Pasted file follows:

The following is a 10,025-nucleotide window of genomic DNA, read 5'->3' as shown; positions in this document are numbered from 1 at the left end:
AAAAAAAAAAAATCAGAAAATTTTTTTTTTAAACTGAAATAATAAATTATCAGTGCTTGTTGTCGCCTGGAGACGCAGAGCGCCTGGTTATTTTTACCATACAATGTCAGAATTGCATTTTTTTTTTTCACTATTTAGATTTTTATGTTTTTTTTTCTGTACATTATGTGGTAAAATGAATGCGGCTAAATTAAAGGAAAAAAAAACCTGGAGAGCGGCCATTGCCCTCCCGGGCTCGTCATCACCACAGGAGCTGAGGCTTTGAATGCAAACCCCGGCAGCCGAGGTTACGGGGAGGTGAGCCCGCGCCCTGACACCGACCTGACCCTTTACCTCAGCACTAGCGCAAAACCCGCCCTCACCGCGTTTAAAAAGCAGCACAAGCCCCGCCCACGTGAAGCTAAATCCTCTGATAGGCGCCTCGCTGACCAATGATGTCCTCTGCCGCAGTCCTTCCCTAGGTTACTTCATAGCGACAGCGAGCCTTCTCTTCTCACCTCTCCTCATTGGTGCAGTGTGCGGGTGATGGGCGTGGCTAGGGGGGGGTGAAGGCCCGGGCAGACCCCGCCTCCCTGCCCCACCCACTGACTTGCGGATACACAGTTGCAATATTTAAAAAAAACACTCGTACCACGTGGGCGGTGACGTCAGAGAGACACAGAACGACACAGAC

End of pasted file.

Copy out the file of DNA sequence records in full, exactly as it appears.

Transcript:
The following is a 10,025-nucleotide window of genomic DNA, read 5'->3' as shown; positions in this document are numbered from 1 at the left end:
AAAAAAAAAAAATCAGAAAATTTTTTTTTTAAACTGAAATAATAAATTATCAGTGCTTGTTGTCGCCTGGAGACGCAGAGCGCCTGGTTATTTTTACCATACAATGTCAGAATTGCATTTTTTTTTTTCACTATTTAGATTTTTATGTTTTTTTTTCTGTACATTATGTGGTAAAATGAATGCGGCTAAATTAAAGGAAAAAAAAACCTGGAGAGCGGCCATTGCCCTCCCGGGCTCGTCATCACCACAGGAGCTGAGGCTTTGAATGCAAACCCCGGCAGCCGAGGTTACGGGGAGGTGAGCCCGCGCCCTGACACCGACCTGACCCTTTACCTCAGCACTAGCGCAAAACCCGCCCTCACCGCGTTTAAAAAGCAGCACAAGCCCCGCCCACGTGAAGCTAAATCCTCTGATAGGCGCCTCGCTGACCAATGATGTCCTCTGCCGCAGTCCTTCCCTAGGTTACTTCATAGCGACAGCGAGCCTTCTCTTCTCACCTCTCCTCATTGGTGCAGTGTGCGGGTGATGGGCGTGGCTAGGGGGGGGTGAAGGCCCGGGCAGACCCCGCCTCCCTGCCCCACCCACTGACTTGCGGATACACAGTTGCAATATTTAAAAAAAACACTCGTACCACGTGGGCGGTGACGTCAGAGAGACACAGAACGACACAGAC